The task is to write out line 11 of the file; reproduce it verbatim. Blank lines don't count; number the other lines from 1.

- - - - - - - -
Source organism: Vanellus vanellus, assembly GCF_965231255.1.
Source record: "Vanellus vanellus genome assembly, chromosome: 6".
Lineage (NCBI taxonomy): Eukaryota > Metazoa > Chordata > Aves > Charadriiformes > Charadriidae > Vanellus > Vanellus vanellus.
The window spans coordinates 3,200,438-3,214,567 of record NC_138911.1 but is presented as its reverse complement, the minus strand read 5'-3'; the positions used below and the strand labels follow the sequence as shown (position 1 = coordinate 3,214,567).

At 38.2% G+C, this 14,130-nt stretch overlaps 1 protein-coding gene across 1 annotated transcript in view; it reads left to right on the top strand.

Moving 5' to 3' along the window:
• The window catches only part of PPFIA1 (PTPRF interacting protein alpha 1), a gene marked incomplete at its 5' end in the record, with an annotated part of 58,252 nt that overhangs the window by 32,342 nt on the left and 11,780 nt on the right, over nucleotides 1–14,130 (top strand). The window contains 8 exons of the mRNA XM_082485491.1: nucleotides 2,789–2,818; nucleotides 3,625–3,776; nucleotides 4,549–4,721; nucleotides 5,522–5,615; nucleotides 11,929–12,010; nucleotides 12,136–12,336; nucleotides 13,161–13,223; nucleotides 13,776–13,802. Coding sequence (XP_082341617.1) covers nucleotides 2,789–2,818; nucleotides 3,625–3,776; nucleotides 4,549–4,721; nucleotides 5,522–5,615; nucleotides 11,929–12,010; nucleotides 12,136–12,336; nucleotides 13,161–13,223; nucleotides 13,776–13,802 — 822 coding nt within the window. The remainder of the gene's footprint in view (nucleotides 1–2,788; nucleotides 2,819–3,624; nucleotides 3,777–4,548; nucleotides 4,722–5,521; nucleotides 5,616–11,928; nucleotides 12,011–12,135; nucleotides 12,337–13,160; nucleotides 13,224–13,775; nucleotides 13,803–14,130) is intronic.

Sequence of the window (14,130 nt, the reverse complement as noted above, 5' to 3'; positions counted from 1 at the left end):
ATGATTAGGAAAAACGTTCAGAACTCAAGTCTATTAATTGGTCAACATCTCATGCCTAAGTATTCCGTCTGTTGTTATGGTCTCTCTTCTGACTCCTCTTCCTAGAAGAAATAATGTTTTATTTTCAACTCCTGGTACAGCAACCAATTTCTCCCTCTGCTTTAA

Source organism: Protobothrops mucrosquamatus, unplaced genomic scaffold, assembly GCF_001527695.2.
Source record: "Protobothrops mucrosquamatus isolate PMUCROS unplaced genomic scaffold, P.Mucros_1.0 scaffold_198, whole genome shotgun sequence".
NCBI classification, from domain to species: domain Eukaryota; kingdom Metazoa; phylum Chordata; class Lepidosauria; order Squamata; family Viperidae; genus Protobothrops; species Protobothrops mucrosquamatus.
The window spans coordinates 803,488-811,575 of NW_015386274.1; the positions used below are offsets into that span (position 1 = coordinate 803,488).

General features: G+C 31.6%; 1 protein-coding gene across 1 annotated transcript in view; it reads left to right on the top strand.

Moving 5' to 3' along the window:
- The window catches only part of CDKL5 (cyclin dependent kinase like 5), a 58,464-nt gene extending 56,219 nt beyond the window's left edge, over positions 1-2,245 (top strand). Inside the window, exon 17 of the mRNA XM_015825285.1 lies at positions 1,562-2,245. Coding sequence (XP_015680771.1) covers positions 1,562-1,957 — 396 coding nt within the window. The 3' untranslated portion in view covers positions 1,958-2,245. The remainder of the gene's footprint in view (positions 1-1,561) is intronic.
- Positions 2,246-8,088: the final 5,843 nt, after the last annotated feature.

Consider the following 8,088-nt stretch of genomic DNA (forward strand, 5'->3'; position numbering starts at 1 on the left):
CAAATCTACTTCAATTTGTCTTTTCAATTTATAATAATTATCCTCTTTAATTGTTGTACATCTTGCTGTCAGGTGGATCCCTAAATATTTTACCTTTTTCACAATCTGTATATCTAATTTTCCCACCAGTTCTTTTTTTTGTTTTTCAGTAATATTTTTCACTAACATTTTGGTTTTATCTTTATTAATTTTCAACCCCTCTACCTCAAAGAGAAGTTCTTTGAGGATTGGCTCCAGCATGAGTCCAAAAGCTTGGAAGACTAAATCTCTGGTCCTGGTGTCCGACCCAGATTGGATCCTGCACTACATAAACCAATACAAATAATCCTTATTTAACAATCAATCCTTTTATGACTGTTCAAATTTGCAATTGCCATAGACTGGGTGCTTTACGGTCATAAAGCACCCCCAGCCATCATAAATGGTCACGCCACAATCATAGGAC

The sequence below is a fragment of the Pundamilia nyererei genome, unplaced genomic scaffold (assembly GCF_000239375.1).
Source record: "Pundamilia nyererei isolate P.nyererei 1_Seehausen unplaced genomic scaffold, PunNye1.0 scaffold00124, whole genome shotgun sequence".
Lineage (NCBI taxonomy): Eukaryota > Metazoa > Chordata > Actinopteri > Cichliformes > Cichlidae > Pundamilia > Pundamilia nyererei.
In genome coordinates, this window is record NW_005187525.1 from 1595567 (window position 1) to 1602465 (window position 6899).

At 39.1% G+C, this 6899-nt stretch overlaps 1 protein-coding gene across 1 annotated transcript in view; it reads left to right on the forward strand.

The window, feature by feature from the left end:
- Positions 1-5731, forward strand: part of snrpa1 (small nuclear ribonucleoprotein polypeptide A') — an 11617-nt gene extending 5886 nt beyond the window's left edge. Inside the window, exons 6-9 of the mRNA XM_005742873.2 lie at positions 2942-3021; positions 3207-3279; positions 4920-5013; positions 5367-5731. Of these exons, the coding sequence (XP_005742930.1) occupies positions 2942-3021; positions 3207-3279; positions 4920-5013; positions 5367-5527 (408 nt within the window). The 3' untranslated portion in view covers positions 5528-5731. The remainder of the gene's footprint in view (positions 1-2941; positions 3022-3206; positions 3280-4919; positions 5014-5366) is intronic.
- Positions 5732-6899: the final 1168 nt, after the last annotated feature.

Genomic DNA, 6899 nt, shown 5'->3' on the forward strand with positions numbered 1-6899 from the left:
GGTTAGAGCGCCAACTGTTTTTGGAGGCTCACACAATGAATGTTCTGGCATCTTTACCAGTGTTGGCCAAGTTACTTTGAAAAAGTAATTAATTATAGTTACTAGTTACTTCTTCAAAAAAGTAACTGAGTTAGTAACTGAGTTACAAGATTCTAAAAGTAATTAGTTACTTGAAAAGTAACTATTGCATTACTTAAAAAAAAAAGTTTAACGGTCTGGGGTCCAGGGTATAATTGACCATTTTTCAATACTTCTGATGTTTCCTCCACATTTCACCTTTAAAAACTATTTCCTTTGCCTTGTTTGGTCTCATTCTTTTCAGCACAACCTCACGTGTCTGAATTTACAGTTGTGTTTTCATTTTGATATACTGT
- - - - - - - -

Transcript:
Source record: "Protobothrops mucrosquamatus isolate PMUCROS unplaced genomic scaffold, P.Mucros_1.0 scaffold_198, whole genome shotgun sequence".